About The Work
The artist’s research-driven works focus on gender issues and traditional ritual practices and imagery associated with the female body. The palm tree, also called the tree of life, has been used as a symbol for life and eternity in many cultures and religions. It is a very positive tree with nourishing and protective aspects; it offers shade, fruits and wood.
In her Palm Tree series, the artist blurs the binary constructions of the tree’s gender as they are one of the rare plants with feminine and masculine designations. The background of the piece is made of hand-dyed fabric, building a grid seemingly regular, yet fragmented. The fruit, or cluster-like shapes made of stuffed and seamed nylon protruding out of the work is tied up to the tree with a thin string in a momentum oscillating between letting go, holding on and tearing up.
Born in London and raised in Paris, Hoda Tawakol is a Franco-Egyptian artist currently living and working in Hamburg, Germany.
Tawakol’s broad practice encompasses hand-dyed and sewn textile pieces, mixed media sculptures, fabric collages and installations in addition to works on paper. Her approach to contemporary textile art is rooted in the feminist movement of the 1970s. Her work attempts to deconstruct symbols and archetypes that obstruct female agency.
Hoda Tawakol’s work has been exhibited in numerous institutions and galleries in Germany and internationally at Gallery Isabelle van den Eynde in Dubai, Sfeir-Semler gallery in Beirut, Beton Art Space in Copenhagen and at the 10th Velada Santa Lucia contemporary art festival in Venezuela. Her work appears in the following collections: The Salama bint Hamdan Al Nahyan Foundation (SHF) (Abu Dhabi), The Progressive Art Collection (USA), Huma Kabakci Collection (Turkey, UK), Sammlung Haus N (Germany), SØR Rusche (Germany), and Sohst-Brennenstuhl (Germany).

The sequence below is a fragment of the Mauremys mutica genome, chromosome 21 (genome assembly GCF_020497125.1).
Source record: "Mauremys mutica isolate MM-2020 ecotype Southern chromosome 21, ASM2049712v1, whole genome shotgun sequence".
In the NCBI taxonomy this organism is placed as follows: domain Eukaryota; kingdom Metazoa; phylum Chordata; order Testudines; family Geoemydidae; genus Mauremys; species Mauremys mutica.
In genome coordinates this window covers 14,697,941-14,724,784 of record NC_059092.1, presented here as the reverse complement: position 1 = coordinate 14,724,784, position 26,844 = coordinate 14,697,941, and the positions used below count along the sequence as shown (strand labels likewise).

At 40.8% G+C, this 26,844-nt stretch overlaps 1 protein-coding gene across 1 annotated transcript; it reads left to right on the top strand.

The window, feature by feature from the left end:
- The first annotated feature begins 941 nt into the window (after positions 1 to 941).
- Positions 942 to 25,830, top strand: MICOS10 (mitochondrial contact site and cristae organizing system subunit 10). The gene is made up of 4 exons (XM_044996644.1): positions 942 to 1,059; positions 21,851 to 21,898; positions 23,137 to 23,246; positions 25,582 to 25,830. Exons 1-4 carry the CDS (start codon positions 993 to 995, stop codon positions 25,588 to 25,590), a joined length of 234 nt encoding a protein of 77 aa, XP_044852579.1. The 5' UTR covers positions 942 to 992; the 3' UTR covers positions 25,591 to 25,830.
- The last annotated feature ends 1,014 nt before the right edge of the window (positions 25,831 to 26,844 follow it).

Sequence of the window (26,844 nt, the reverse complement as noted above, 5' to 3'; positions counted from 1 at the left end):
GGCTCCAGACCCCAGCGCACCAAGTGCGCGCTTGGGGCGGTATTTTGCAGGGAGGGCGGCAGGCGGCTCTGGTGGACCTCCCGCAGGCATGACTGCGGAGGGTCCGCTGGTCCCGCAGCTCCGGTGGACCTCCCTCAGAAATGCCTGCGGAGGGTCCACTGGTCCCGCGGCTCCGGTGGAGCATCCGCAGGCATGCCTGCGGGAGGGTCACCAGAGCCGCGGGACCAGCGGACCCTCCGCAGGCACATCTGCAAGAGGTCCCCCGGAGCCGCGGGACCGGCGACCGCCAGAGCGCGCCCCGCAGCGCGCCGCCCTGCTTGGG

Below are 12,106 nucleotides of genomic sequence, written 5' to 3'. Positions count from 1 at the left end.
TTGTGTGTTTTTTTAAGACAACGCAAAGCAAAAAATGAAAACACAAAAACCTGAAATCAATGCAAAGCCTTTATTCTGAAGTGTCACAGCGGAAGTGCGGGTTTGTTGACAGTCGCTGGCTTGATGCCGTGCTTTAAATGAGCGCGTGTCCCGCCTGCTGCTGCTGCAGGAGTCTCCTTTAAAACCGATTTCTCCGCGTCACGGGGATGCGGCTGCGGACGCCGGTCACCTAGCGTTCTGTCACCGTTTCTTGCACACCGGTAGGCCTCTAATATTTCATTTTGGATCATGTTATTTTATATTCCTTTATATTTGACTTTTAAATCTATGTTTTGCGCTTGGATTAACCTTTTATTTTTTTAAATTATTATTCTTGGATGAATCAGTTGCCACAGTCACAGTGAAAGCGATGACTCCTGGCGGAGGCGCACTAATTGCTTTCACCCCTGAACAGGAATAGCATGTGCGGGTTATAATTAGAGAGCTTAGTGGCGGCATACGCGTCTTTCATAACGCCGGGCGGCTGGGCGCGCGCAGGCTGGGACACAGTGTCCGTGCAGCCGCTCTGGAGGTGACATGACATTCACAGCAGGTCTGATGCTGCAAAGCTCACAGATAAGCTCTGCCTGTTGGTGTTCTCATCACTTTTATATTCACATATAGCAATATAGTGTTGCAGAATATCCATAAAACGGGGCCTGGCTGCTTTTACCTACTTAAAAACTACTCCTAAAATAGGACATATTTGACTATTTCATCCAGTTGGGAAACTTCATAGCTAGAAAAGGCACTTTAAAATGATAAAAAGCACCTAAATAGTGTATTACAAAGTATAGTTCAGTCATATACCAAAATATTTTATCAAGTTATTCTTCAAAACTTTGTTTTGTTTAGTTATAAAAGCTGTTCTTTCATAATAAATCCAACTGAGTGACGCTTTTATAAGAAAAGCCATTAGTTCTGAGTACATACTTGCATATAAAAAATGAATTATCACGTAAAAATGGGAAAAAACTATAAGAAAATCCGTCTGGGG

After establishing B21 Gallery, one of the first contemporary art spaces in the United Arab Emirates, in 2006, Isabelle van den Eynde launched her eponymous space in Dubai's Alserkal Avenue in 2010, representing a pluralistic roster of artists from the Middle East and North Africa. Through exhibitions, book publishing and international fair participation, the gallery prides itself on closely collaborating with its artists to create insightful, and often provocative, presentations that challenge the conventions and ideologies related to the notion of art display and exhibition making.